Hypnosis and the Psychological Unconscious and the role of attributional processes and self-deception. While some social - psychological and cognitive -behavioral theorists have spent a great deal of time debunking exaggerated or erroneous claims about hypnosis, this has been no less true for some state theorists.

Although it is sometimes popular to portray this theoretical dispute as a kind of enduring debate, there is as much controversy within each camp as there is between camps, and in the final analysis most hypnosis research is designed more to illuminate the nature of specific hypnotic phenomena such as analgesia or amnesia than to provide evidence for any overarching theory of hypnosis. Nevertheless, scientists are trained to test hypotheses derived from theories, and, if possible, to test single hypotheses that will decide between competing theories, so that any empirical evidence obtained tends to be construed as evidence for one view or another.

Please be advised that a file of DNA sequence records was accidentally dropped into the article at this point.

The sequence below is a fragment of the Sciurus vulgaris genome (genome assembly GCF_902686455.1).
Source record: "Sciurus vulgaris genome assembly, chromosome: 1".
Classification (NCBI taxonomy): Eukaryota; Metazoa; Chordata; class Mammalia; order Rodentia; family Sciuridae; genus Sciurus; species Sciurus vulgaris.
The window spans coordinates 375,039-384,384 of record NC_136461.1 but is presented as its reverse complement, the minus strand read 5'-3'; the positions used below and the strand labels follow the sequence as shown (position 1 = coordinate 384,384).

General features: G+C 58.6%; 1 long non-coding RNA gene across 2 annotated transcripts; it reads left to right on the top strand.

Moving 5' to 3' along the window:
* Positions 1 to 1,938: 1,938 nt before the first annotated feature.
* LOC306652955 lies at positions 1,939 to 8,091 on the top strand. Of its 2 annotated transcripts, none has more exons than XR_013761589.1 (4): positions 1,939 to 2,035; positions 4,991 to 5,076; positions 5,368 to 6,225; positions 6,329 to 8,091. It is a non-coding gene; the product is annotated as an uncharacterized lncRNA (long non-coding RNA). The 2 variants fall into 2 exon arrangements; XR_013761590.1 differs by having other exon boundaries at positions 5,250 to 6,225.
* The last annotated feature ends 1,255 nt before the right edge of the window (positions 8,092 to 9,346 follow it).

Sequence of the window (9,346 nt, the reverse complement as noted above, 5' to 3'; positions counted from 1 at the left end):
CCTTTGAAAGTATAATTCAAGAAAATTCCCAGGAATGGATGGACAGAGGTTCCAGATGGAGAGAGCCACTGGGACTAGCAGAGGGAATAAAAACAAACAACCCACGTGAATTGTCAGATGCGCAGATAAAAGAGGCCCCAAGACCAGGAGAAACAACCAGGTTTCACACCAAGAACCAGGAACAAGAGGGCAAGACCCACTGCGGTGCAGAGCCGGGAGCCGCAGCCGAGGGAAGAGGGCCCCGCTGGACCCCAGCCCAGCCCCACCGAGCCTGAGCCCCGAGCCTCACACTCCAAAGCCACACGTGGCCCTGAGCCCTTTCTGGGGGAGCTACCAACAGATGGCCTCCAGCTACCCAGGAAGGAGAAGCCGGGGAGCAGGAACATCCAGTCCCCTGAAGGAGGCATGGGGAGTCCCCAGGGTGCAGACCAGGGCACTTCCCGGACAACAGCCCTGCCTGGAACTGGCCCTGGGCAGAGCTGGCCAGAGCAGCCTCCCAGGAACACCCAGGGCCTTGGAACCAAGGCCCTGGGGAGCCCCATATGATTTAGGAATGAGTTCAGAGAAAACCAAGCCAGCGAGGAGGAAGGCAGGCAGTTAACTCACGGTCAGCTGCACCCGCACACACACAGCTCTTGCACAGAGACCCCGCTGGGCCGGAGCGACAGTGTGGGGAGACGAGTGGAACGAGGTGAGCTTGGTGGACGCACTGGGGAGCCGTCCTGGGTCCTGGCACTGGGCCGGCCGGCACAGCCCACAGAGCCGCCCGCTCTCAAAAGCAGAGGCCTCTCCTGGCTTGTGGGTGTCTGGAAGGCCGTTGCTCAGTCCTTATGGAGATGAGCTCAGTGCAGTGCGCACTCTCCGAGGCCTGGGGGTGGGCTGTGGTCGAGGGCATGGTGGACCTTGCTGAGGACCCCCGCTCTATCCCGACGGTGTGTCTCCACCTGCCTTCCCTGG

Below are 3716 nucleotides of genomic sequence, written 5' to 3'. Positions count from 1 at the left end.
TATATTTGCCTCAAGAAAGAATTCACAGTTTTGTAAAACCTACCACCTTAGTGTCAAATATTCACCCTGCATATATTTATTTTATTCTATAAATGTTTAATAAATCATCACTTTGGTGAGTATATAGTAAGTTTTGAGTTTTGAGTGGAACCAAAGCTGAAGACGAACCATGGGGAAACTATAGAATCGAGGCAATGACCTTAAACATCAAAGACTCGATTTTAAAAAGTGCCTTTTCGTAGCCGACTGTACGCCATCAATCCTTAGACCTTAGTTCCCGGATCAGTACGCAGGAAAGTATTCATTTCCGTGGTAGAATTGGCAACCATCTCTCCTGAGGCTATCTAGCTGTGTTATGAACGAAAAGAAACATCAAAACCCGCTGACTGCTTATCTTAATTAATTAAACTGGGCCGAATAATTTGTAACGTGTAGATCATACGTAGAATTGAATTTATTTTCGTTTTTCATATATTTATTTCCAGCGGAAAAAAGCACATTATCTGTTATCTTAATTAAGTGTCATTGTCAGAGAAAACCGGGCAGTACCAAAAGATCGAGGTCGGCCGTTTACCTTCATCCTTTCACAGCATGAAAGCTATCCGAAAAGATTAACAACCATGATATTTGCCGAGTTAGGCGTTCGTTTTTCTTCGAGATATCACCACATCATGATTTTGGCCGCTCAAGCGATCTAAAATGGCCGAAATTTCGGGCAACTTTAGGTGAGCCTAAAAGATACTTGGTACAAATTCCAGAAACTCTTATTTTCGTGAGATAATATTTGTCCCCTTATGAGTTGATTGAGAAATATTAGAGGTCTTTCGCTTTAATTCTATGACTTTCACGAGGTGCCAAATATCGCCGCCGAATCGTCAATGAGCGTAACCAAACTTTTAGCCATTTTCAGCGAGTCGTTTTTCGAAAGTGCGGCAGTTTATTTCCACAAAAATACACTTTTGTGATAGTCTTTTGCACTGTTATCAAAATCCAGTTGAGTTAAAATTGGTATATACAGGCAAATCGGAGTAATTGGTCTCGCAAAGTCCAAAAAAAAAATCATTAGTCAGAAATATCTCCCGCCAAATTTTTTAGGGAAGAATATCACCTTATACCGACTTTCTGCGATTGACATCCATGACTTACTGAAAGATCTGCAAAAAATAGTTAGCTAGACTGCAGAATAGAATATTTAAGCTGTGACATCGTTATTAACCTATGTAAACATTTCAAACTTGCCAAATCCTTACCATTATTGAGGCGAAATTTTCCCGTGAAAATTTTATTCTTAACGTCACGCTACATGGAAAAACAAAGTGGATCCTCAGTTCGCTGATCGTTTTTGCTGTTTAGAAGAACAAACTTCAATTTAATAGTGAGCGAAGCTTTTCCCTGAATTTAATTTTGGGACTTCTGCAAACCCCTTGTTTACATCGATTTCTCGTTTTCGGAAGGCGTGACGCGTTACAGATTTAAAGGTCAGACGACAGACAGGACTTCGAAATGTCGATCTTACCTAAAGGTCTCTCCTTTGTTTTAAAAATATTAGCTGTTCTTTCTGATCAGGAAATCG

In the early 1960s, J. P. Sutcliffe published a pair of seminal papers that contrasted a credulous view of hypnosis, which holds that the mental states instigated by suggestion are identical to those that would be produced by the actual stimulus state of affairs implied in the suggestions, with a skeptical view, which holds that the hypnotic subject is acting as if the world were as suggested. This is, of course, a version of the familiar dichotomy, but Sutcliffe also offered a third view: that hypnosis involves a quasi-delusional alteration in self-awareness—a delusion that is constructed out of the interaction between the hypnotist's suggestions and the subject's interpretation of those suggestions. Hypnosis is simultaneously a state of (sometimes) profound cognitive change, involving basic mechanisms of perception, memory, and thought, and a social interaction, in which hypnotist and subject come together for a specific purpose within a wider sociocul-tural context. A truly adequate, comprehensive theory of hypnosis will seek understanding in both cognitive and interpersonal terms. We do not yet have such a theory.